|Yes, it's a relatively simple bend and drill and tap and fasten job, but it has to support me and my big feet.|
Nonetheless, some decisions can be deferred no longer. The new main is approaching completion, and I already know that the new Tides Marine batten cars, along with the more robust fabric of the sail itself, will add considerable height to the sail height when lowered above the boom. I needed to stretch fully to unshackle the halyard, to secure the cover and other such putting-away jobs. My wife is a full foot shorter; her only option has been to climb atop the pilot house roof. As the new main will make this situation even more out-of-reach, it's time to get a leg up with "tabernacle steps".
Alchemy's mast sits in a 1/2 inch aluminum plate flange affair about 1.2 metres high. It's massive and is tied into the main beam that crosses the boat under the deck in front of the pilothouse, which in turn is tied into the stringers via secured piping. Throw in the 11 5/16th inch stays and shrouds, and we don't worry about losing the stick much. The mast has a heavy steel pin through it allowing it to pivot aft over the pilot house, which is handy for doing canals or changing mast top lights or other maintenance that might require a bosun's chair. But the tabernacle is strong enough to have two steps secured to it which will allow us to reach every part of the "stack", even in heavy weather.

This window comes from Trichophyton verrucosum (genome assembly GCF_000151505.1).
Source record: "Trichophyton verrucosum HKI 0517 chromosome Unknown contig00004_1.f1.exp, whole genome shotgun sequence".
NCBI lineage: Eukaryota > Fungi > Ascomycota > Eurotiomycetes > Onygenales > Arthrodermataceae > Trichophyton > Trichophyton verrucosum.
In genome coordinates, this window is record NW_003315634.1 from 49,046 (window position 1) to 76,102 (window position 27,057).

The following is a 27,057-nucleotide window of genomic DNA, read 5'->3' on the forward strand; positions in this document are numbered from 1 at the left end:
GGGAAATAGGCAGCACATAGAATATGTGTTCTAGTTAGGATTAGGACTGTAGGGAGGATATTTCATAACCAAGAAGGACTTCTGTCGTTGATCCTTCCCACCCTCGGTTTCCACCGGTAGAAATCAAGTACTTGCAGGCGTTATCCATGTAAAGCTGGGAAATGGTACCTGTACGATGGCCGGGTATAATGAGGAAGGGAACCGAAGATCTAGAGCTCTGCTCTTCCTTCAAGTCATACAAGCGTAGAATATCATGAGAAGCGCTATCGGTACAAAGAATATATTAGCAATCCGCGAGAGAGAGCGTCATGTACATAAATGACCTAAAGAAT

Should be a nice place to hang coiled lines, too.
|I can see my pilot house from here!|
|Partially future garage sale, mostly boat stuff, the drift is shrinking gradually.|
|The elderly bench grinder has just about had it.|
|I was going to make a jig, but that wasn't necessary with vises and clamps and dowelling to make nice curved bends.|
|I made marks on the plastic coating in grease pencil to indicate where the bends needed to be.|
|Eh, a failed experiment is also instructive.|
|The blue piece of particle board scrap has a rounded corner that was perfect for bending the angles I wanted.|
|Not so bad with the plastic off.|
|The second one is in. This will allow Mrs. Alchemy, who is just over five feet in height on damp days, to reach the new main headboard and to secure the cover.|
If I find I'm really missing the full turn on the port side mast winch, I can rebend that step slightly or I can weld an extender onto a winch handle "starsocket" or even weld up a custom crank. I could also even take that trend and move it up so the extrusion stand-off for the winch supports it, bringing that lower attachment inward, which gives me the clearance. So if this is an issue, I've given myself some options.